Are Neilson and Newspoll giving inaccurate polling results?
Fairfax-Neilson polling has shown that Prime Minister Kevin Rudd has failed to improve the Labor Party’s standing in the crucial state of Queensland prior to this Saturday’s Federal Election. Seven out of 10 Queensland residents surveyed think that Tony Abbott will be the next Prime Minister. Labor is trailing the Coalition 47 per cent to 53 per cent on a two-party preferred basis, while Clive Palmer’s Palmer United Party (PUP) is polling as strongly as the Greens, with the primary vote at eight per cent (Labor is only at 31 per cent).
But recently media outlets have been questioning both the relevance and the accuracy of the polls. It has been noted that, although 70 per cent of Queenslanders expect Labor to lose the election on Saturday, it isn’t because they object to Rudd as Prime Minister. Almost two-thirds of Queenslanders polled stated that they had already decided how they were going to vote before Julia Gillard stepped down as Prime Minister in June, even though the numbers have been attributed to Rudd.
But the biggest flaw in the polling system is that millions of voters are being ignored. One-in-five Australians does not use a landline – they are mobile phone-only users. The number of people who only use mobile phones has grown by 20 per cent in the past year alone, and both Neilson and Newspoll are ignoring these voters.
Most mobile phone-only users are city-based renters under 35 years of age. Other mobile phone-only users include retirees travelling around Australia. EssentialResearch, which allows these Australians to be included in the polls by running its political polls online, has labor polling at 50 per cent, a significantly better result for Labor than either the Neilson or Newspoll have gathered. Andrew Bunn, research director at EssentialResearch has explained that, “On average, the most accurate polls in the United States for the last Presidential Election were online”. On the same US election, statistician Nate Silver reported in the New York Times that telephone polls which only called landlines “performed poorly and showed a more Republican-leaning electorate”.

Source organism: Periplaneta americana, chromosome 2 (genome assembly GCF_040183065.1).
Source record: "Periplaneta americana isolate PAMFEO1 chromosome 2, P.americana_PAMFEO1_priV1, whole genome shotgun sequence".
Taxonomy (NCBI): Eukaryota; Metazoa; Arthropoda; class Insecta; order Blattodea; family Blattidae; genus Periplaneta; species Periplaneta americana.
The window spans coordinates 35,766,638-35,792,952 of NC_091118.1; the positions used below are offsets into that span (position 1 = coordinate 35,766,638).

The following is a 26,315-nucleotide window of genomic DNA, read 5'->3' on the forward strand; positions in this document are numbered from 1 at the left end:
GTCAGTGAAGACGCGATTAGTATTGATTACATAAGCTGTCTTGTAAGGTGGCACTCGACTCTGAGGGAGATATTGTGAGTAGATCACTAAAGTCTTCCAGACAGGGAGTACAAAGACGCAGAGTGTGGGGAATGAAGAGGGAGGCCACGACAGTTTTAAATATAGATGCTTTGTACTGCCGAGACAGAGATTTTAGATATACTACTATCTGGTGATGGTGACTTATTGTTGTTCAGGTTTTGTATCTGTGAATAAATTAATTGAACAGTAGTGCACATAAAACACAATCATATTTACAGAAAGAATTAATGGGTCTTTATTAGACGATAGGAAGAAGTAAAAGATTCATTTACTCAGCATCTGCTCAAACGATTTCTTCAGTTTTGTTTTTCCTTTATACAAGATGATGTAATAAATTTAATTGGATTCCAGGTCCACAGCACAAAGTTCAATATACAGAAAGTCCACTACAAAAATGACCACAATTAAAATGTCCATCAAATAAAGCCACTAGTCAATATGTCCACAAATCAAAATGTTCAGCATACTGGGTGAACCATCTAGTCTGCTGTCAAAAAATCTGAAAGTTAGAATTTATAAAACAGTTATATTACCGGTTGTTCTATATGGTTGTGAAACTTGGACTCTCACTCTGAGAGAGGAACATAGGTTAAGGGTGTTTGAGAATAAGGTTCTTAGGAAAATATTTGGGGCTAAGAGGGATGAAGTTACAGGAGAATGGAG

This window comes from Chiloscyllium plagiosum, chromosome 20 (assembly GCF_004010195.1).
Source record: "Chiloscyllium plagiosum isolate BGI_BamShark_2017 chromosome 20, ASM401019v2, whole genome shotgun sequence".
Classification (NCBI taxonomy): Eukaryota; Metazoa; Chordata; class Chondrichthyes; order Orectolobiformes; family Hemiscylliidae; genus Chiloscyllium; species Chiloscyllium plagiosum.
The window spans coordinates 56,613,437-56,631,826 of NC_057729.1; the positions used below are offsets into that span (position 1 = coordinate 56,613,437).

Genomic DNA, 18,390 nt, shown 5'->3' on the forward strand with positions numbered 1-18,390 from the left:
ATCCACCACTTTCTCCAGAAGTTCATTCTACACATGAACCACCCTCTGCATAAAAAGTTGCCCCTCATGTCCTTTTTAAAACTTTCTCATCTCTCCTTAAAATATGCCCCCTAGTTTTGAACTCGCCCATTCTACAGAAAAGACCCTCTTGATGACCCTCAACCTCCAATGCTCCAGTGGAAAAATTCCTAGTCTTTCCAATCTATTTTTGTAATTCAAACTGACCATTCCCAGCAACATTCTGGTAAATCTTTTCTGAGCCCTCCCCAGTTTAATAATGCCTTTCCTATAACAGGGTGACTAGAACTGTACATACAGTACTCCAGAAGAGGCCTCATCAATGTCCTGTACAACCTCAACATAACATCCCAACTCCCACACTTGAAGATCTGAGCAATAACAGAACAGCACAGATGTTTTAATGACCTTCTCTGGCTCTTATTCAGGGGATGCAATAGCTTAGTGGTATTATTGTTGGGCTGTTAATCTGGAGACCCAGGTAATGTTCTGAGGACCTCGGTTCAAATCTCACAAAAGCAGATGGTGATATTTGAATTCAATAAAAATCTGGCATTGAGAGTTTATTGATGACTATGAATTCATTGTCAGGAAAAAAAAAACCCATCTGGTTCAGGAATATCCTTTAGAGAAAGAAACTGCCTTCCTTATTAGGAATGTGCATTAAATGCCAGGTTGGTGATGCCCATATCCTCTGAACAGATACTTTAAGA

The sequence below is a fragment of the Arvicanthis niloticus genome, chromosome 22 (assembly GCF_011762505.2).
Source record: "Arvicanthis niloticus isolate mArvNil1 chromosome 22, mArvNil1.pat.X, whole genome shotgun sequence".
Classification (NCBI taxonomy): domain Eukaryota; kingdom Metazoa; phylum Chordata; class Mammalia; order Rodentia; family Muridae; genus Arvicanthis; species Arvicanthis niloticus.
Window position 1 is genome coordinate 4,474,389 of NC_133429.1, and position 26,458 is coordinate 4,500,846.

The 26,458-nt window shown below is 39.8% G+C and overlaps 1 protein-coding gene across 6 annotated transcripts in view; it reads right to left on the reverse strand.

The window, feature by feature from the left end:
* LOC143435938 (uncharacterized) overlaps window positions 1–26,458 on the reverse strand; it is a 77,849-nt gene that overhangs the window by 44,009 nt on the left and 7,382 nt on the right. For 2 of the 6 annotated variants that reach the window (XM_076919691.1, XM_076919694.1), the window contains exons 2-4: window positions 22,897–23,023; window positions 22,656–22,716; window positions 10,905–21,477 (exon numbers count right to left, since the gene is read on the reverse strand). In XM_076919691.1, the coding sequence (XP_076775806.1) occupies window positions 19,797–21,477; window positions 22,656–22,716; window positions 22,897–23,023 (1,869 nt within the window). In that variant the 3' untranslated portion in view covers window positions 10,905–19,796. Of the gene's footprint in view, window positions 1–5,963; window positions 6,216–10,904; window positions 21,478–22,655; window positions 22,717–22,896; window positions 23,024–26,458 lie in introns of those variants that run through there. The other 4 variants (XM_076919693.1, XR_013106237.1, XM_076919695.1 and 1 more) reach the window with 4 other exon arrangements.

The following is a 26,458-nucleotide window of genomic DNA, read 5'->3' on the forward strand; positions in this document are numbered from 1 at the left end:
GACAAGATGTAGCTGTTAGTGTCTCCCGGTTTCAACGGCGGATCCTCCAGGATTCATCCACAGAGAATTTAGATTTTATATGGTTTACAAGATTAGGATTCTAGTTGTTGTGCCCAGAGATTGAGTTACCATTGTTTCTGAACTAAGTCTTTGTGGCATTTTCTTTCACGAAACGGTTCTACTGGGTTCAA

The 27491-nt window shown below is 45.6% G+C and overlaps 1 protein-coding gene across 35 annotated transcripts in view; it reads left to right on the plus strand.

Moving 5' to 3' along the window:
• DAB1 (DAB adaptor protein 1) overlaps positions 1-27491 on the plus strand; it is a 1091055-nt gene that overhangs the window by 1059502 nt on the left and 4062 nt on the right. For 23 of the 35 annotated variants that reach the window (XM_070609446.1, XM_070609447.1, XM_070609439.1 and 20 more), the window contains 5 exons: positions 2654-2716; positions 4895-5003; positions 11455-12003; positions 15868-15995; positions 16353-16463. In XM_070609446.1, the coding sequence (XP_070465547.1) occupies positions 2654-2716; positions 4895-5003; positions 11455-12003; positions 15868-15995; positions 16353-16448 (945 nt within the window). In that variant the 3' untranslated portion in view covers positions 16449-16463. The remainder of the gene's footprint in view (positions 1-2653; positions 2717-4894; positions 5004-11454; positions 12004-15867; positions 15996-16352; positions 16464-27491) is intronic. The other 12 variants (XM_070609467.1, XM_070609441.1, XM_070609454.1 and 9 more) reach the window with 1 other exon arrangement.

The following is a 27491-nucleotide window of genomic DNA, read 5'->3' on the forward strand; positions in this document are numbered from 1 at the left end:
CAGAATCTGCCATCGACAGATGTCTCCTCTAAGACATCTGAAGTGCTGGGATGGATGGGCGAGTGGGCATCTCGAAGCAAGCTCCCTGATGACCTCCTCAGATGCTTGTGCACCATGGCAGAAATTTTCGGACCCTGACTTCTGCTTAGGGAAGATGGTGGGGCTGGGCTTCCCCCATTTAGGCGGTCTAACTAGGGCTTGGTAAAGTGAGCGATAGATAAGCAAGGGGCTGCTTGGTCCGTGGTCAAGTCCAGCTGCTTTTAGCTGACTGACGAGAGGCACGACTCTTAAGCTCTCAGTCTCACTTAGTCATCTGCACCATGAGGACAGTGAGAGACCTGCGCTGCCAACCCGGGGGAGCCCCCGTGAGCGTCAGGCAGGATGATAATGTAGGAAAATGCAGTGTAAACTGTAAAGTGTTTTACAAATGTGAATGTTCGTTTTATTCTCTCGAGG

Find out more about the recent Fairfax-Neilson poll on the Canberra Times website.
Read more about phone polling on the Sydney Morning Herald website.
I am one of the lucky ones. Unlike most Australians, I have not suffered through the pre-election media hype. I managed to time my annual leave to coincide with the lead up to the election, so I have only been dealing with the dog fight which is ‘Federal Election 2013’ for a few days.
On the downside, I did feel pretty out of the loop when I returned to Australia. So I turned to the polls to find out who Australia will be voting for in four days’ time. We’re not supposed to say it (not yet, anyway), but if the polls are as accurate as we’ve been led to believe then the Coalition will win the election on Saturday. I say the Coalition, not Tony Abbott, because even though Rudd and Abbott have turned this election into a popularity contest we do actually vote for a party, not a leader, in Australia.
But it turns out that the two biggest pollsters in Australia, Neilson and Newspoll, are only calling landlines. Why? Because door-to-door polling costs more money. And putting together accurate mobile-phone calling lists costs money. Which makes me feel pretty cheated.
I rely on the Bureau of Meteorology (BOM) to give me an accurate weather forecast. If the BOM started to give Australians bad weather information because it was cutting costs, I would expect most people to be upset by that. In the same way I, like many Australians, am relying on the polls to give an accurate forecast of this year’s Federal Election. And I am upset that this year the polls might be giving me bad information because Neilson and Newspoll refuse to understand that the landline is no longer the only form of communication.
Those being left out are the under 35s. Why should this matter to YOURLifeChoices members, other than as a matter of principle? Because it affects both parties. Statistics show that the under 35-year-olds tend to be left leaning, which in Australia means giving their votes to Labor instead of the Coalition (I’m working on the safe assumption that the Greens are not set for a landslide victory this year). By leaving these voters out of the polling, poll results show an inaccurate right-wing bias, as seen in the recent US election poll results. This hurts both parties. Labor supporters become dispirited, or swing voters feel they should follow the masses according to the polls. The Coalition supporters think that they’re safe, and don’t campaign as hard as they might otherwise.
Why then are newspapers still relying on expensive, inaccurate poll results, and dragging us down with them? I think it’s time that Australia embraced the digital age and online polling. Real Australians are tech-savvy, and it’s time that Australian politics caught up.
Do you trust the polls? And do they affect how you vote? Or have you already made up your mind?
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